Justifying Sustainable Living: Doing vs. Knowing

Mo D’s comment over at my “Paper, Plastic, or Neither” post brought up something I’ve been struggling with:

fork in the road

[Photo by Roger Cullman]

How does a student maintain a sustainable lifestyle at home and away? There are relatively simple things one can do to drastically cut back on the amount of waste one produces, such as bringing to school reusable:

  • Water containers
  • Coffee mugs
  • Cutlery
  • Food containers

But why stop there? Arguably, if one is bringing the above there is no excuse one should also not bring:

  • Reusable dishes when one decides to eat out
  • A cloth towel, instead of paper towel, to dry one’s hands

And if you really wanted to get picky:

  • Sugar (for your coffee) in a reusable container to avoid using all those pesky little packages
  • A roll of environmentally friendly toilet paper

At what point do you give up? When have you done enough? Does the average person know how much of a difference they make to the global waste bin when they bring their own fork everyday, or avoid napkins? After speaking with a number of people about this, I’ve come to the following wholly unscientific conclusion:

Most people have absolutely no concept of how much stuff they actually use (or avoid using, as the case may be) on a daily, weekly, monthly, or yearly basis.

For example, I asked my lab-mate why she used a reusable coffee mug. Unsurprisingly, she replied, “To reduce the amount of garbage and resources I am responsible for using.” I then proceeded to ask her, “How do you know that?” She looked at me blankly, “I don’t know – I guess I just assume it takes less energy to make one travel mug instead of 100’s of paper cups.” This is how most people feel (rather than think) about living sustainably – they experience a certain amount of guilt associated with their waste, and attempt to mitigate it by making small adjustments to their lives.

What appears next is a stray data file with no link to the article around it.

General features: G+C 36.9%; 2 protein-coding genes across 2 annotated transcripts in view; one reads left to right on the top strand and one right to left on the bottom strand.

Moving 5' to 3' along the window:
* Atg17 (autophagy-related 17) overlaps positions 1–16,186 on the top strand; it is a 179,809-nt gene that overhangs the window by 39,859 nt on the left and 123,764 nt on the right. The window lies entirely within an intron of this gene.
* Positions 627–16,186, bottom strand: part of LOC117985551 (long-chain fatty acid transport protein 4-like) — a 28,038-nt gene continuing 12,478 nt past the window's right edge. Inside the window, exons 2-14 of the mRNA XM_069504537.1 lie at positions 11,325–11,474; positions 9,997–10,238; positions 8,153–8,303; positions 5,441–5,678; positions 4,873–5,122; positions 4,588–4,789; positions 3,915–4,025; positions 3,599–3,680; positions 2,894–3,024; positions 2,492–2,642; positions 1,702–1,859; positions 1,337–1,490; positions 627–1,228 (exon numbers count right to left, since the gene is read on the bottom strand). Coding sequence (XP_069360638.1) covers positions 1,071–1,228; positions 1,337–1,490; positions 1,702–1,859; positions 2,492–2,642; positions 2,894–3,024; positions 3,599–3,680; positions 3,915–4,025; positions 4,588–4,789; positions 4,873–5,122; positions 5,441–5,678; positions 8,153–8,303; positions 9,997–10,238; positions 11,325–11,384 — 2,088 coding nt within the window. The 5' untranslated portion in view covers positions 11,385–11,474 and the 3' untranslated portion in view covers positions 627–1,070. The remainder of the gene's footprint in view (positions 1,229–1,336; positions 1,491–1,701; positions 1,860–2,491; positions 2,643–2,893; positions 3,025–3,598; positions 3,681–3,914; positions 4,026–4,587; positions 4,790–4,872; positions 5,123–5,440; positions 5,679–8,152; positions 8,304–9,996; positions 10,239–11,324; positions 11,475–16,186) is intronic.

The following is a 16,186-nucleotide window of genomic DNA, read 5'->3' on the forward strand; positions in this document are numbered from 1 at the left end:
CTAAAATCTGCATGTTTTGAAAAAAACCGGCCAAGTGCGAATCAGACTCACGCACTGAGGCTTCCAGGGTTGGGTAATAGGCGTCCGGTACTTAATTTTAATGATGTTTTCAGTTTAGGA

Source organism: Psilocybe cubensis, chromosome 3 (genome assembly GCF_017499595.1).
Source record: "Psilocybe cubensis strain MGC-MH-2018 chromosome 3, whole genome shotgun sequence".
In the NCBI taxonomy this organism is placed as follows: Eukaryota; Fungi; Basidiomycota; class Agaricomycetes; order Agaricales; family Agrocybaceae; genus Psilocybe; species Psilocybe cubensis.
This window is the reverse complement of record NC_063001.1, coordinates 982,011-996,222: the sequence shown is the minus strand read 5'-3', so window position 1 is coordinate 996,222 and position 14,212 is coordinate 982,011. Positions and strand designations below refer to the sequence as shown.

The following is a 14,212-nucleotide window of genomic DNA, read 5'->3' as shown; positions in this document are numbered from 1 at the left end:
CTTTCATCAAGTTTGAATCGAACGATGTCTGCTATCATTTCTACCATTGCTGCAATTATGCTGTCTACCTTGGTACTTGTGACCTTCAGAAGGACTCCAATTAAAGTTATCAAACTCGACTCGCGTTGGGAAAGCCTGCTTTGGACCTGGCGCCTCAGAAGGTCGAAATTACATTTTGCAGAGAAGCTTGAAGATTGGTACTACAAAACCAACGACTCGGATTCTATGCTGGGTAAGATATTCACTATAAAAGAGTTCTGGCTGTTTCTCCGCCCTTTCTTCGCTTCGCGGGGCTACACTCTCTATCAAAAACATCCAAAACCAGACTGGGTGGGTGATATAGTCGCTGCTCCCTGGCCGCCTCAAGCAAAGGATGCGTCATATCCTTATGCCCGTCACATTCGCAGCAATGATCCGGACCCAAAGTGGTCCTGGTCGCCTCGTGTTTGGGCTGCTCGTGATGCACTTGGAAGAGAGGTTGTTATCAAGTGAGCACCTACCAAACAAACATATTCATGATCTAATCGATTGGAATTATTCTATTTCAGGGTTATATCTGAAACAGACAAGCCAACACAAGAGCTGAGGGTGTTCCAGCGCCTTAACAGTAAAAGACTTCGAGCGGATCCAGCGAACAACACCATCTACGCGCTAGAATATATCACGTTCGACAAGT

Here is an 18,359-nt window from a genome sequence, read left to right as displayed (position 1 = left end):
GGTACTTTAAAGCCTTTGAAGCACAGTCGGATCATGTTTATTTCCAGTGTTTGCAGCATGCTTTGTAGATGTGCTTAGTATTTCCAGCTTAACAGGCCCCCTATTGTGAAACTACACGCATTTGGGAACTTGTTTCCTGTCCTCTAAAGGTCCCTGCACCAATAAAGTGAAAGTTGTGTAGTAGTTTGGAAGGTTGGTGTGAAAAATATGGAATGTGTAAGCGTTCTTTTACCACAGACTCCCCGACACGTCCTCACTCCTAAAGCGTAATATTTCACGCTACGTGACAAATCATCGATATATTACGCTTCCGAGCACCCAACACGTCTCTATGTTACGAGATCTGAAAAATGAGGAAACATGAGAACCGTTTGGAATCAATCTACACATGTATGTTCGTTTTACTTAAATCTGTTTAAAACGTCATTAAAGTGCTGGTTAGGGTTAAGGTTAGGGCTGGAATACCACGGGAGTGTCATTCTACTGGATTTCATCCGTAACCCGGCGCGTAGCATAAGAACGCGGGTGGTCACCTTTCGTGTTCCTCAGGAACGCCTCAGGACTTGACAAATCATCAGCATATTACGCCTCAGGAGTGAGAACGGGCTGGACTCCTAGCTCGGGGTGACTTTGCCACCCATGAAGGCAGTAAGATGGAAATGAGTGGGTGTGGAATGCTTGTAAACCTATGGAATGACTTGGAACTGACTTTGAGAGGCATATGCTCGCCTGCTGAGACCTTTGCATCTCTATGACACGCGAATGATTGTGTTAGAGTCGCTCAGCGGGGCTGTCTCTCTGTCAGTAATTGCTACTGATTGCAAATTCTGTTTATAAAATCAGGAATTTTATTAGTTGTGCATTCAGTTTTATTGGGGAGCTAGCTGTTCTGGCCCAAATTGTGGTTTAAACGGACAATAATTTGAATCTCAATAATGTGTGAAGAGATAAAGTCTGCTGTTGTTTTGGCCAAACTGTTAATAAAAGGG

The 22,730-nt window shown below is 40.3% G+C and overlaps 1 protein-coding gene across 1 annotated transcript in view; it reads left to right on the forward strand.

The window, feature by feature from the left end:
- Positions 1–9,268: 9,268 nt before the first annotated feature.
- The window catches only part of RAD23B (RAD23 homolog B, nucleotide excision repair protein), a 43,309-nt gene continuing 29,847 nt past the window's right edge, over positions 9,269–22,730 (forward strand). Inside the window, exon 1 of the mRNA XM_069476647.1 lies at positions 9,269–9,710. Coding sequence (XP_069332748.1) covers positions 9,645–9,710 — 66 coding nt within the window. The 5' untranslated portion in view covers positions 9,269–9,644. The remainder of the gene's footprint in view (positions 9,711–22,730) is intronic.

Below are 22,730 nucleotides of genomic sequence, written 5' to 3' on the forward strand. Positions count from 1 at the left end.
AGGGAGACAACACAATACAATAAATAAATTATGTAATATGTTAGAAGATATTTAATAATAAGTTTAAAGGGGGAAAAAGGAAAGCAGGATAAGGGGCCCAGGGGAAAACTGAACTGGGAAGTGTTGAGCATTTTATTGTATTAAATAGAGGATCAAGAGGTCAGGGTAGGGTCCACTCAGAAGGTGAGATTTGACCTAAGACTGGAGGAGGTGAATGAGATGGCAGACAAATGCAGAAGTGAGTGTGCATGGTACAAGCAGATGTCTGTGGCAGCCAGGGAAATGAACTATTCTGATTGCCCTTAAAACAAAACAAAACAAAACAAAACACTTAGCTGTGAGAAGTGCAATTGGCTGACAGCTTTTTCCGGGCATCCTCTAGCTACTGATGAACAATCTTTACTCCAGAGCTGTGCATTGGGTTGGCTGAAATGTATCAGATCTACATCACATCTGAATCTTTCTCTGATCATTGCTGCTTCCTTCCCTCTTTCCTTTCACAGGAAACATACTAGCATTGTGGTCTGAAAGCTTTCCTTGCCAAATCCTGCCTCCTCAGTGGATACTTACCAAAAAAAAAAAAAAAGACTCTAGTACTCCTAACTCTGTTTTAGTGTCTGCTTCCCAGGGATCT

But is the underlying premise for their feelings justified? Is there a carbon-neutral scale that we can compare our travel mug against, and know when it has been used enough times to pay off its ecological footprint? How does this compare with using and recycling paper cups? Furthermore, how does one place value on a particular resource? Is it better or worse to pump more carbon dioxide into the atmosphere than to use a couple extra gallons of water and petroleum products in the production of the travel mug?

These are incredibly difficult questions to answer (check out this excellent post for a look how this is done using Life Cycle Analysis)- yet we (i.e. those who are willing to commit to a more sustainable lifestyle) expect everyone to intrinsically know their answers: shut up and do it.

This brings me back to my initial point: when is enough enough? Do we undergo a personal cost-benefit analysis when we makes the decision to live more sustainably – do we consciously weigh the perceived benefit from such actions (somehow saving our planet from an untimely demise) with the cost on our current lifestyle (…shit, how they hell do I fit a ceramic bowl into my bag?)?

I think so, otherwise you’d see a lot more people with a roll of toilet paper tied to their backpacks, the loose end flapping behind them as they hurriedly make their way to the nearest can. Therefore, are our actions at all noble when considering their ramifications on the environment?

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Dave Semeniuk spends hours locked up in his office, thinking about the role the oceans play in controlling global climate, and unique ways of studying it. He'd also like to shamelessly plug his art practice: davidsemeniuk.com